Food Allergies

— Written By Patti Snyder


Within the last few months, my life has been hit with food allergies. It’s not something you really bother yourself with until it’s in your face. There is no cure for a food allergy other than avoidance. In the United States, we have the big eight allergens: wheat, peanuts, tree nuts (almonds, walnuts, pecans), eggs, milk, crustacean shellfish (crab, lobster, shrimp), fish (bass, flounder, cod), and soybeans. To help Americans avoid the health risks posed by food allergens, FDA enforces the Food Allergen Labeling and Consumer Protection Act of 2004 (the Act). The Act requires that the food label clearly state if there are any of the food allergens in the food. 

Helpful hints:

lecithin (soy), flour (wheat), and whey (milk)    

I gathered random food products that I have around my house to give you some examples of how allergens are listed.

Peanut butter ingredients label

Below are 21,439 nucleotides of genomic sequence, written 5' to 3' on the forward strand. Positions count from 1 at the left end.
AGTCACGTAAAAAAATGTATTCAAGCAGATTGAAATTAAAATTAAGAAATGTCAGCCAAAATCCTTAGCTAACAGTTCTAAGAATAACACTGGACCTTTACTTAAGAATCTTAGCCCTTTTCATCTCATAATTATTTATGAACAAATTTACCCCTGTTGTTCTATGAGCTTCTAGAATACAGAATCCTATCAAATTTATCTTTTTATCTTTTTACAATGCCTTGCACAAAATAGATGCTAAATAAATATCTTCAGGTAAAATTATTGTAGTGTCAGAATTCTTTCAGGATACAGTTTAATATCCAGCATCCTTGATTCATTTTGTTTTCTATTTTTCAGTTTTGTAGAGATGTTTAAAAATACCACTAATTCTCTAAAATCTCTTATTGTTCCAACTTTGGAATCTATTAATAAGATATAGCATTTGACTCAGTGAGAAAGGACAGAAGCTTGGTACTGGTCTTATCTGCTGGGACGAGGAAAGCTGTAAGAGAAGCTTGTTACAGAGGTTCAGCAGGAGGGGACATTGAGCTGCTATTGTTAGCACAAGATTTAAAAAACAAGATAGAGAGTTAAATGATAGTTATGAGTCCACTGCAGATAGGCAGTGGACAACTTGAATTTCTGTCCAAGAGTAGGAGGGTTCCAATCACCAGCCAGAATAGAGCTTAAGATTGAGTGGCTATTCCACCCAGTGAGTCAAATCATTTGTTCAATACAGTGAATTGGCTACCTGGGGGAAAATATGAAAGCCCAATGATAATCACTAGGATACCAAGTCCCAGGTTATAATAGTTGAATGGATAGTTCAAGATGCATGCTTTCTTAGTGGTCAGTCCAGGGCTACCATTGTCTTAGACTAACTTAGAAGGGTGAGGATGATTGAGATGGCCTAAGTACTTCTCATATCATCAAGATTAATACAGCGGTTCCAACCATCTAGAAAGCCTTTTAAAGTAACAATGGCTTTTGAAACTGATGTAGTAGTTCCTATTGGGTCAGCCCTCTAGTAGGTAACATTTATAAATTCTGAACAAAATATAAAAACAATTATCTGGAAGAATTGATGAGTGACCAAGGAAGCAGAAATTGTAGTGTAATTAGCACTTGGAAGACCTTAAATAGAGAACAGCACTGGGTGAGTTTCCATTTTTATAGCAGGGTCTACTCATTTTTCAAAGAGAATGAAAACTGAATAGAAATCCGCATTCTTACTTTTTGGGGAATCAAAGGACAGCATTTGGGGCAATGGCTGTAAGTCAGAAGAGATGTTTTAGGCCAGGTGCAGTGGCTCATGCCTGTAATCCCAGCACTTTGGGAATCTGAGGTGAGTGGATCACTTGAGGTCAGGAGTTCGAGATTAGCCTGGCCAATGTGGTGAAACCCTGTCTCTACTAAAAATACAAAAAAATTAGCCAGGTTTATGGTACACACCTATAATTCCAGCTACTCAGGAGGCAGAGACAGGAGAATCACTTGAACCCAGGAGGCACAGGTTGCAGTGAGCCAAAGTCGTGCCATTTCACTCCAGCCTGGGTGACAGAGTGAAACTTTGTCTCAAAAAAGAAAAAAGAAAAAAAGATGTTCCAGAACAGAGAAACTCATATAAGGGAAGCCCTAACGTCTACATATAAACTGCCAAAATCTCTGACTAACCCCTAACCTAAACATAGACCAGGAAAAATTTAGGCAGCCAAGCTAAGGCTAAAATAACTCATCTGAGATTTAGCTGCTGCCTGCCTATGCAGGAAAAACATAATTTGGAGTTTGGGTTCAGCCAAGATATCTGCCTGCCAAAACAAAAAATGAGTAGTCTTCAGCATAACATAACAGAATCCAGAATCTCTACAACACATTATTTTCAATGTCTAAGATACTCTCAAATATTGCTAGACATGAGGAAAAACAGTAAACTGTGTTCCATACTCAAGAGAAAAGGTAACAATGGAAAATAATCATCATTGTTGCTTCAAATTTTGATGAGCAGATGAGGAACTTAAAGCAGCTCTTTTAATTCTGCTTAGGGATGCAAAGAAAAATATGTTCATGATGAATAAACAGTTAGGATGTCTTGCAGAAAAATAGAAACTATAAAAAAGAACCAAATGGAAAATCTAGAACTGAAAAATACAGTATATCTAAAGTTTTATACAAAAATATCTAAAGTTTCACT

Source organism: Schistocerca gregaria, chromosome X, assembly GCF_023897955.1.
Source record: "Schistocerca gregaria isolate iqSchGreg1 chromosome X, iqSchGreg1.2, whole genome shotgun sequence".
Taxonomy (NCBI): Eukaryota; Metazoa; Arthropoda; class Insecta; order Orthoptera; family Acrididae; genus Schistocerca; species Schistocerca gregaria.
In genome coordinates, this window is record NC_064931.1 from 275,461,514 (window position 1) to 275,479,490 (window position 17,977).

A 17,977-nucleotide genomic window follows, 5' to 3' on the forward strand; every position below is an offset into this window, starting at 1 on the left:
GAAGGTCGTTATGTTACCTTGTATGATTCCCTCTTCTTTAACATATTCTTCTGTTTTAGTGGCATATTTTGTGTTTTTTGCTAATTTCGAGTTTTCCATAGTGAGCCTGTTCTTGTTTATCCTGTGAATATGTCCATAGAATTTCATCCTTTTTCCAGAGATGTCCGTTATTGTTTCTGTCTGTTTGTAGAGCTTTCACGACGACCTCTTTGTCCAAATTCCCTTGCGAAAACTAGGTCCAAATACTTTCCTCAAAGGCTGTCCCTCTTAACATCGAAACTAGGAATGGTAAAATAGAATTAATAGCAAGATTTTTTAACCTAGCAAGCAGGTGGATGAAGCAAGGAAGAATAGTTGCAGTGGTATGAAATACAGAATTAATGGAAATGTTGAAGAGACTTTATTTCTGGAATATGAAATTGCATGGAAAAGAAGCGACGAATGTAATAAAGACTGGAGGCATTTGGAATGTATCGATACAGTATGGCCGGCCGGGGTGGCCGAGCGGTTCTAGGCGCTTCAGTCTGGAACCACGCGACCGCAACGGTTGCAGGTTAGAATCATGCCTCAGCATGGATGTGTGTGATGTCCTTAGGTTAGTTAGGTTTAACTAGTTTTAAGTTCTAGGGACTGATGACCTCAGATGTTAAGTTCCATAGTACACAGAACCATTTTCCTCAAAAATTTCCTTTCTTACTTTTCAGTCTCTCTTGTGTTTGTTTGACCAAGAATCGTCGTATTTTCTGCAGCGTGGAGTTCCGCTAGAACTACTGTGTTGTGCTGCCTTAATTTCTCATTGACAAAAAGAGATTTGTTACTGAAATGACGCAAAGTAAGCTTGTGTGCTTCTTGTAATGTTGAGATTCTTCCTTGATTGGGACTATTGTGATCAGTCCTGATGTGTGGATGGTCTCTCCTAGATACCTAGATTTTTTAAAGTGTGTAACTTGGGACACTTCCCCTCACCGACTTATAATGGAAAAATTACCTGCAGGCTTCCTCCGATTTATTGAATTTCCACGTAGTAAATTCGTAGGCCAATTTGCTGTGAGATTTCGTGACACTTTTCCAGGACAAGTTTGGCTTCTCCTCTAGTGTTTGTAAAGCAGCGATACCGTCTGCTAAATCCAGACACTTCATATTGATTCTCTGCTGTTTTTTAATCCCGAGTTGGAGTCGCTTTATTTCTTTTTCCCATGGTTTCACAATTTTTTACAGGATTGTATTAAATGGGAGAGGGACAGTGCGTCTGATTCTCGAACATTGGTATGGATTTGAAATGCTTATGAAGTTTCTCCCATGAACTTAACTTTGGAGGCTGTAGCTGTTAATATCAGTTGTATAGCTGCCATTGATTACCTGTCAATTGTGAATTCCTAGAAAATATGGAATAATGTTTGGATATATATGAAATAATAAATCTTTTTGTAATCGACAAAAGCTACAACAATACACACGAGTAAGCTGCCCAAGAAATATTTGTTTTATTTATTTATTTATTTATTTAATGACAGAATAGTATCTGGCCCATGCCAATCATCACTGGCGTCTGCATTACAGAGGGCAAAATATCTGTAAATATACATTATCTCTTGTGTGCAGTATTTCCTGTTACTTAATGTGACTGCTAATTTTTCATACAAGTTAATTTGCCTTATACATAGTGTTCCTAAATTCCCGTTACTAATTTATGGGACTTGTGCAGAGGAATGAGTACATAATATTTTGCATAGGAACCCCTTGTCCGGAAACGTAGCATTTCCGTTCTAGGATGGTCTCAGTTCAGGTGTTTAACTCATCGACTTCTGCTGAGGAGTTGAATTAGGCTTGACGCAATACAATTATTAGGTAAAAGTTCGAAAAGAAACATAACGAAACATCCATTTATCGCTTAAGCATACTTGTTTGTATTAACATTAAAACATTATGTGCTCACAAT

The above food label clearly states that it was processed in a facility that is free from all allergens.

Ingredients label

This food label contains wheat. Wheat is the second ingredient listed, and is listed at the bottom where the “contains” information must go. Wheat products are not gluten free.

Ingredients label

This label states that the product is gluten free, and it is. Although it can be confusing. Flour contains wheat, which would make this product have gluten in it. Rice, quinoa, and cornflour are all naturally gluten free products, which means this product is in fact gluten.

Annie's ingredients label

This label is very clear in what allergens are in the food. It has bolded the ingredients that would affect someone with allergies and also lists them in the “contains” line.

Sweet Baby Ray's ingredients label

The last label states that it is gluten free, which sometimes makes us think that the food is “healthier” for us. The first ingredient listed is high fructose corn syrup, which is sugar. Make sure to read the food label to catch added ingredients that take away from being healthy. 

As always, if you have any questions on any of the allergens or reading food labels, please reach out to Patti Snyder at or (336) 593-8179.